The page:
Improved outlook for a biodegradable plastic.
Agarwal, S and C Speyerer. 2010. Degradable blends of semi-crystalline and amorphous branched poly(caprolactone): Effect of microstructure on blend properties. Polymer 51(5):1024-1032.
A new way of concocting a promising “green” plastic called polycaprolactone (PCL) makes it clearer and more biodegradable – critical features for alternatives to PVC plastic or other conventional packaging materials.
PCL was transformed into a more transparent plastic when two different varieties of the same starting material were combined in the laboratory. The blends broke down faster when buried in a compost. The results show that the new blends improve traits – transparency and degradability – necessary to develop PCL into a viable plastic product.
PCL degrades easily and thus has been studied for decades as an alternative plastic for use in agriculture, medicine, pharmacy, biomedical and as an environmentally friendly material for packaging. Because it has some disadvantages – for example it cannot form a transparent film – it must be blended with other plastics in industrial applications.
PVC, like many other plastics, is not biodegradable, and therefore, it persists in the environment. PVC is rigid unless other chemicals are added to the formulation. Phthalates are among the most commonly used additives to make PVC flexible. Human health concerns have been raised about exposures when these chemicals migrate out of the plastic, especially effects on the male reproductive system.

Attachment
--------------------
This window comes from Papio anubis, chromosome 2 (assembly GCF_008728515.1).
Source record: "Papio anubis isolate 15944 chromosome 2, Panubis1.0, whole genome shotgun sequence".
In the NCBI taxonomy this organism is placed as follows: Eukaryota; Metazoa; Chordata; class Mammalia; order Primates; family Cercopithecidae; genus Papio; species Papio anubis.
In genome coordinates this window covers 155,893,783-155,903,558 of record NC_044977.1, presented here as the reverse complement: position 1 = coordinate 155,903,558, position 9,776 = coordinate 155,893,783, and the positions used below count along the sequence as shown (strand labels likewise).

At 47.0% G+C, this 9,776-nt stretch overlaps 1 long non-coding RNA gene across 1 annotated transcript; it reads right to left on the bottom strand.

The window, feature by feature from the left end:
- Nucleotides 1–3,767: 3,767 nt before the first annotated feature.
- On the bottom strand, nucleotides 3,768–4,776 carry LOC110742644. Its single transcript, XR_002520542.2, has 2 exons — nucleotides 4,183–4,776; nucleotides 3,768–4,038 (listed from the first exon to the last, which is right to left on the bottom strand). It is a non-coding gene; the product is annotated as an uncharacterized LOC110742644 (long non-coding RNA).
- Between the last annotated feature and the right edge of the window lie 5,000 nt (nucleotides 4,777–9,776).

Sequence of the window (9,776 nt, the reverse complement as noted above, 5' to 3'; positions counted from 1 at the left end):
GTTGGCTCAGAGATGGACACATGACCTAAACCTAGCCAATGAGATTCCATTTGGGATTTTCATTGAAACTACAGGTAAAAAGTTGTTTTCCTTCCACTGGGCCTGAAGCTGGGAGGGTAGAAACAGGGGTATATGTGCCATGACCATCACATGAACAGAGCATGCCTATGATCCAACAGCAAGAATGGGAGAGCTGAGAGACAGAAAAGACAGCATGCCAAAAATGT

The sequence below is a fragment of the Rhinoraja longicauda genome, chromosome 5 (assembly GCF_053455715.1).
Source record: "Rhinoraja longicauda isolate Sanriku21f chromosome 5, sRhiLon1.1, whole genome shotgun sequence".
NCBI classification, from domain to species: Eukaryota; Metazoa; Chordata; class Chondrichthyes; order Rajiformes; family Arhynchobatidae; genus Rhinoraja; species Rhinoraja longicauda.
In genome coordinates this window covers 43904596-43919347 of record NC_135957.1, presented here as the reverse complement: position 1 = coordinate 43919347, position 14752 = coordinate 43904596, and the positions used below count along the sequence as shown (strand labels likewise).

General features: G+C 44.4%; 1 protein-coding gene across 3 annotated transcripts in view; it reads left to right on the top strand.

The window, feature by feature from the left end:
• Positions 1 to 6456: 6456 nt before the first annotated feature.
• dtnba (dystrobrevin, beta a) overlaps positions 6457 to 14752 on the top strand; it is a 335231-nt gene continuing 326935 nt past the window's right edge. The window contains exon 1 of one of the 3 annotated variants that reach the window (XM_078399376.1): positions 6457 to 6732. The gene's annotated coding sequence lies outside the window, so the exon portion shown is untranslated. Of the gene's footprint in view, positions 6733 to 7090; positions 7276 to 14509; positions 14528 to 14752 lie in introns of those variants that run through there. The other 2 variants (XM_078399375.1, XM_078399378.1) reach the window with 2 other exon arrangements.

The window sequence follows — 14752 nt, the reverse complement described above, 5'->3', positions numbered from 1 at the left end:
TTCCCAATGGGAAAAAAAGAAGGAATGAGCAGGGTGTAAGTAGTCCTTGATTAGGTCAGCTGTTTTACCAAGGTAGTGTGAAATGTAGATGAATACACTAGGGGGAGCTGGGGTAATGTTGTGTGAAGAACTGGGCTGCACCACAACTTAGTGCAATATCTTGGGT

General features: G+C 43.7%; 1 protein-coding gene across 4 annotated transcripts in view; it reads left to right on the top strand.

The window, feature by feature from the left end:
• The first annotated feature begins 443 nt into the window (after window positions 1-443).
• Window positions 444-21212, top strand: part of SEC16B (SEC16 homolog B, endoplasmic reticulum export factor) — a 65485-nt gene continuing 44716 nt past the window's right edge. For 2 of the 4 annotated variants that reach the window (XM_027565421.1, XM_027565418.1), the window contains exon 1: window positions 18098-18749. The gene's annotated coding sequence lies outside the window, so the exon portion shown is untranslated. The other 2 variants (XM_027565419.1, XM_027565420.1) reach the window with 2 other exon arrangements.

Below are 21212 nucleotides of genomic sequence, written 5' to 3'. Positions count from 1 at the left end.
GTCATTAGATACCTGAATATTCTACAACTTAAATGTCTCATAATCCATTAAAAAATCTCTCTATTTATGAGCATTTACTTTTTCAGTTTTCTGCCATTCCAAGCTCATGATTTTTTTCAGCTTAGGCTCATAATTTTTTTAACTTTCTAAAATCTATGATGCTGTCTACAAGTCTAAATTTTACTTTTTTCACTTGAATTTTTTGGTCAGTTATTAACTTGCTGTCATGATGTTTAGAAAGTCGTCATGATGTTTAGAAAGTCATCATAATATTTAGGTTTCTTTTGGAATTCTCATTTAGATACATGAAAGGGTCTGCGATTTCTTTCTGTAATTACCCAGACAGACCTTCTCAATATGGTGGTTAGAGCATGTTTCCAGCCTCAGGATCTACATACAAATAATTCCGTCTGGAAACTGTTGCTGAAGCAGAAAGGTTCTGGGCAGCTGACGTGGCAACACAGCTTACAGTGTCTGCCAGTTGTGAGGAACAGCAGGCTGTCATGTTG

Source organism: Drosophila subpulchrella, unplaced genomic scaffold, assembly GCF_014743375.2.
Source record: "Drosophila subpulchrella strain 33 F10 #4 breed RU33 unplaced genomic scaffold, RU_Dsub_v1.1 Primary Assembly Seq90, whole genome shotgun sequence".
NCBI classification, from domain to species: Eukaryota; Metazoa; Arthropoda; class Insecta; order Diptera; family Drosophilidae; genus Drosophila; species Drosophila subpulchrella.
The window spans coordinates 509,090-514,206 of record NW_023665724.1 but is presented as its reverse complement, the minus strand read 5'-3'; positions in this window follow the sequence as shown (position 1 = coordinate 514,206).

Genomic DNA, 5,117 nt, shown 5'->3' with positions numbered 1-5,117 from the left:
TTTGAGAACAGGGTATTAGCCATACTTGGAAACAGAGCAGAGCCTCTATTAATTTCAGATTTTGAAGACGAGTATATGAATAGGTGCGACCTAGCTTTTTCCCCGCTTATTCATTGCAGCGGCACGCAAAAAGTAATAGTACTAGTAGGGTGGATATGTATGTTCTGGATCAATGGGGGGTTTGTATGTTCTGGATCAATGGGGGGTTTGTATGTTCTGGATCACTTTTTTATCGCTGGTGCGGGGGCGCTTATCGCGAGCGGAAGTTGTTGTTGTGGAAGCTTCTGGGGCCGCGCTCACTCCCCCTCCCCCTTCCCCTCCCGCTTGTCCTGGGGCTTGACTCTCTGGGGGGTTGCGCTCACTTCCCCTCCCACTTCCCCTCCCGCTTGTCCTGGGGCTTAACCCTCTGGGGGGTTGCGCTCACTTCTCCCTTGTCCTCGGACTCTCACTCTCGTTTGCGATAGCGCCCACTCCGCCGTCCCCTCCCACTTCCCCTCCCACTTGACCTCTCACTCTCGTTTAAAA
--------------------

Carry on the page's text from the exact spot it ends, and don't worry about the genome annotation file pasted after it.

Ironically, PVC is often chosen for blending with PCL because the two polymers can be mixed very easily. This takes away from the environmental benefits of PCL, since in the blended plastic, after the PCL degrades, the PVC persists just as it normally would on its own.
The new PCL plastic reported in this study does not use PVC. It can be fine-tuned so that the transparency increases from 8 percent to 45 percent and the plastic films break down much more quickly than ordinary PCL. The blends were less flexible and stretchy, but the researchers did not discuss whether the impact this would have on a potential packaging material.
The technique that led to the new plastic was a method of changing the structure of the PCL chain. Ordinary PCL and the new PCL contain the same repeating units, but the new PCL is not perfectly linear. It has branches, forcing the chains to take on a different overall shape. There are many different ways to make branched-chain PCLs, so more research could increase the number of options for manufacturers who want to use environmentally friendly plastics.